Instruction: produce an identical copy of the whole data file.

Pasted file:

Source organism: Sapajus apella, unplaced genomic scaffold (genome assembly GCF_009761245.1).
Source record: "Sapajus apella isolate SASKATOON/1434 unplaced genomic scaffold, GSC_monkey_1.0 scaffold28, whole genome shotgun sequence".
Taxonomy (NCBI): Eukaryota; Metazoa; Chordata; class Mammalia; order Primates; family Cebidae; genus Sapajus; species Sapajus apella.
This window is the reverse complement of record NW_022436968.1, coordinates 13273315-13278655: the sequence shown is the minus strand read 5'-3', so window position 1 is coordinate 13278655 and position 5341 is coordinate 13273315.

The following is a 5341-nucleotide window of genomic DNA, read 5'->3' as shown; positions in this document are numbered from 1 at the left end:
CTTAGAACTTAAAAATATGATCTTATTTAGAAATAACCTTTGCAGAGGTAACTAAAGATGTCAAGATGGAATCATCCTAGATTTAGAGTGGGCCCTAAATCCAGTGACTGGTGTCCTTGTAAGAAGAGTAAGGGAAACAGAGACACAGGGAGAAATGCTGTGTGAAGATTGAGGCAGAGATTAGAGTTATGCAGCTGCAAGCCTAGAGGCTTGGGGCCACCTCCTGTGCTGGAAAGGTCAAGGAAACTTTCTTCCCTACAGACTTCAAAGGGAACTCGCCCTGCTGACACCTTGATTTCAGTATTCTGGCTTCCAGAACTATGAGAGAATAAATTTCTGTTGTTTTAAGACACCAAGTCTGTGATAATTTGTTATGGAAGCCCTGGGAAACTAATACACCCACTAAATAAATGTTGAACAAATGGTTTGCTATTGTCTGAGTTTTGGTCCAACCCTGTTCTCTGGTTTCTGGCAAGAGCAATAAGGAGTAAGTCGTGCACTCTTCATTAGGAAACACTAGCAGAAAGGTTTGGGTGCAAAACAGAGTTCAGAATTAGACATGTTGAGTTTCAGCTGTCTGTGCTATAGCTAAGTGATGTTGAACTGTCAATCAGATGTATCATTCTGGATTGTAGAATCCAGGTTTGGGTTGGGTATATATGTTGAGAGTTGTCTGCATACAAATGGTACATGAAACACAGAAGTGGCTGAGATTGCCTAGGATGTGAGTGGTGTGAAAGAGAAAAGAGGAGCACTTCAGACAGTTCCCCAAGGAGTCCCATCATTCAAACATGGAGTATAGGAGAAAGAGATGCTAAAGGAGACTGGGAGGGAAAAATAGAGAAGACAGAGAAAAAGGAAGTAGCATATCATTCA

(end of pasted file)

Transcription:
Source organism: Sapajus apella, unplaced genomic scaffold (genome assembly GCF_009761245.1).
Source record: "Sapajus apella isolate SASKATOON/1434 unplaced genomic scaffold, GSC_monkey_1.0 scaffold28, whole genome shotgun sequence".
Taxonomy (NCBI): Eukaryota; Metazoa; Chordata; class Mammalia; order Primates; family Cebidae; genus Sapajus; species Sapajus apella.
This window is the reverse complement of record NW_022436968.1, coordinates 13273315-13278655: the sequence shown is the minus strand read 5'-3', so window position 1 is coordinate 13278655 and position 5341 is coordinate 13273315.

The following is a 5341-nucleotide window of genomic DNA, read 5'->3' as shown; positions in this document are numbered from 1 at the left end:
CTTAGAACTTAAAAATATGATCTTATTTAGAAATAACCTTTGCAGAGGTAACTAAAGATGTCAAGATGGAATCATCCTAGATTTAGAGTGGGCCCTAAATCCAGTGACTGGTGTCCTTGTAAGAAGAGTAAGGGAAACAGAGACACAGGGAGAAATGCTGTGTGAAGATTGAGGCAGAGATTAGAGTTATGCAGCTGCAAGCCTAGAGGCTTGGGGCCACCTCCTGTGCTGGAAAGGTCAAGGAAACTTTCTTCCCTACAGACTTCAAAGGGAACTCGCCCTGCTGACACCTTGATTTCAGTATTCTGGCTTCCAGAACTATGAGAGAATAAATTTCTGTTGTTTTAAGACACCAAGTCTGTGATAATTTGTTATGGAAGCCCTGGGAAACTAATACACCCACTAAATAAATGTTGAACAAATGGTTTGCTATTGTCTGAGTTTTGGTCCAACCCTGTTCTCTGGTTTCTGGCAAGAGCAATAAGGAGTAAGTCGTGCACTCTTCATTAGGAAACACTAGCAGAAAGGTTTGGGTGCAAAACAGAGTTCAGAATTAGACATGTTGAGTTTCAGCTGTCTGTGCTATAGCTAAGTGATGTTGAACTGTCAATCAGATGTATCATTCTGGATTGTAGAATCCAGGTTTGGGTTGGGTATATATGTTGAGAGTTGTCTGCATACAAATGGTACATGAAACACAGAAGTGGCTGAGATTGCCTAGGATGTGAGTGGTGTGAAAGAGAAAAGAGGAGCACTTCAGACAGTTCCCCAAGGAGTCCCATCATTCAAACATGGAGTATAGGAGAAAGAGATGCTAAAGGAGACTGGGAGGGAAAAATAGAGAAGACAGAGAAAAAGGAAGTAGCATATCATTCA